The photo above is the winning photograph in this year’s National Geographic 2012 Traveler Photo Contest. It’s a photo by Brooklyn-based photographer Cédric Houin titled “Butterfly”, which shows a Kyrgyz mother and daughter using a sewing machine in their dwelling. His caption reads,
This image was shot in the Kyrgyz lands of the Wakhan Corridor. The intimacy of this everyday life moment, shot inside of a family yurt, is in total contrast with the harsh environment these nomadic tribes live in. On the right we notice a television and a sound console. These tribes live weeks away from any village by foot. In spite of being located at an altitude of 4,300 meters in one of the most remote areas of Afghanistan they are equipped with solar panels, satellite dishes and cellphones. Ancestral ways of living, with touches of modernity.
The image was submitted into the category Sense of Place (the other categories were: Travel Portraits, Outdoor Scenes, and Spontaneous Moments).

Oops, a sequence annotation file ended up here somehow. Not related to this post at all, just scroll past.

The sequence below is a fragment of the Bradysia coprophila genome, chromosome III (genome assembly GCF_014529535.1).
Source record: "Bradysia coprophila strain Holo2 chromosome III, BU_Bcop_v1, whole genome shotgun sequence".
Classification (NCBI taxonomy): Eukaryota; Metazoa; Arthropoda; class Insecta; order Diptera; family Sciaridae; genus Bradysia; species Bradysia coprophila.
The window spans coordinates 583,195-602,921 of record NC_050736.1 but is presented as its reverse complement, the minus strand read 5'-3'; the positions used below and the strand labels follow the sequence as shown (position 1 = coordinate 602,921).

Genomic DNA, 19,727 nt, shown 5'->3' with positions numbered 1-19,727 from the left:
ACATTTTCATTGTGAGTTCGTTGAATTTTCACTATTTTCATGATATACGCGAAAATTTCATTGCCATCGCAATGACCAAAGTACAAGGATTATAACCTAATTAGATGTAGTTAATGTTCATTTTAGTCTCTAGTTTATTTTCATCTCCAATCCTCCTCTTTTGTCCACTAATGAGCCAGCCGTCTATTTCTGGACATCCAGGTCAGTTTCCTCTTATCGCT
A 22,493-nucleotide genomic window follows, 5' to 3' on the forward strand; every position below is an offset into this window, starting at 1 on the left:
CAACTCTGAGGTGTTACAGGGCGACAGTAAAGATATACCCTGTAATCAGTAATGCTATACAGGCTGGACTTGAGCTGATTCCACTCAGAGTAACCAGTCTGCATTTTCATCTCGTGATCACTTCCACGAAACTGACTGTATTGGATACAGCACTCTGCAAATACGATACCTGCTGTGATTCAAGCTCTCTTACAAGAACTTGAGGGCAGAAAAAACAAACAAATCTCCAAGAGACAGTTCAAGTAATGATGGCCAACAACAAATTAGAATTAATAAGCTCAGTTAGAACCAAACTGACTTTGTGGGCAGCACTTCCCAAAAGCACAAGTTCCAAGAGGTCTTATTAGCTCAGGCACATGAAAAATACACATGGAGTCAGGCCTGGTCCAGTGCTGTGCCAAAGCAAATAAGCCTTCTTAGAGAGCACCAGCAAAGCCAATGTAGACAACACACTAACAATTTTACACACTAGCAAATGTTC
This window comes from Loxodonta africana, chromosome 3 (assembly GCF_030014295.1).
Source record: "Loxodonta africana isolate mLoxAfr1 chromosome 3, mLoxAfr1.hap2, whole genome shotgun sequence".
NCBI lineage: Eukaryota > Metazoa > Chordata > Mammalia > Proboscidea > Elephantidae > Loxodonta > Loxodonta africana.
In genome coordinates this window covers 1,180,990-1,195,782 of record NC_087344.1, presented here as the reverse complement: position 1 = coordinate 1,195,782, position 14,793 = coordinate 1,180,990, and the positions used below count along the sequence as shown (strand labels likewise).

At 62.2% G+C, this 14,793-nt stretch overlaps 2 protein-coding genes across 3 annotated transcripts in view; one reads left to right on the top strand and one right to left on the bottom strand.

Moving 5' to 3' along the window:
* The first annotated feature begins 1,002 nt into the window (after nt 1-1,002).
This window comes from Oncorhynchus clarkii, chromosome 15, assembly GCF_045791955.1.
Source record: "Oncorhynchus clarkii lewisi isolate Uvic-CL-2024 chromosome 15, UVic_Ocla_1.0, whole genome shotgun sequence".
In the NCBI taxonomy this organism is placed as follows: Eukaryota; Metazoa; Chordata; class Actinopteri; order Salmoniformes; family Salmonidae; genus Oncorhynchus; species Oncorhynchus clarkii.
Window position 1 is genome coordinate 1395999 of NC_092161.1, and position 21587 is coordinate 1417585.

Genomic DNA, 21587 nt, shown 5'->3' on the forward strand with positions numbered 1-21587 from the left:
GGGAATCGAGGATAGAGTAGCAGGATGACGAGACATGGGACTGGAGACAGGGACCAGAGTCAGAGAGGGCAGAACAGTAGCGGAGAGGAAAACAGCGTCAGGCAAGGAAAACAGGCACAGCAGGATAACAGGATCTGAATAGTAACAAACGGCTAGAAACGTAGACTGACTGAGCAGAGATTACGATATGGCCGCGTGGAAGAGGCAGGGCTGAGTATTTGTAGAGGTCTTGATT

After reading about the Wakhan Corridor in the New York Times, French photographers Fabrice Nadjari and Cedric Houin decided to visit the remote region in Afghanistan in the summer of 2011, walking for 24 days through a 140 mile stretch. Their project, titled “Traces of Time”, involved capturing instant photos of the villagers they met:
When [Nadjari and Houin] arrived in the first village, they found that even photographs, which freeze time, worked differently. The portraits they took with Polaroid cameras developed oddly, and degraded rapidly, because of the high altitude and harsh conditions. But this made them no less valuable to their subjects, many of whom had never seen a photograph. Some had never seen an outsider.
The local Afghans marveled at the fragile images and lined up to have their photos taken.
“There was something extremely precious in the way they were holding the image, in the way they wanted to get it as soon as it got out of the camera,” Mr. Nadjari said. “It was both the gift and the interaction.” [#]
The photographers soon decided that they would shoot portraits of the villagers holding their own portraits, with the instant photos seen in color while the rest of the portrait is converted to monochrome, saying that it “stops time, and mixes the past and present. The present looks like the past, and the past like the present.”
A Hard Trek to Humility (via Photojojo)
Image credits: Photographs by Fabrice Nadjari and Cedric Houin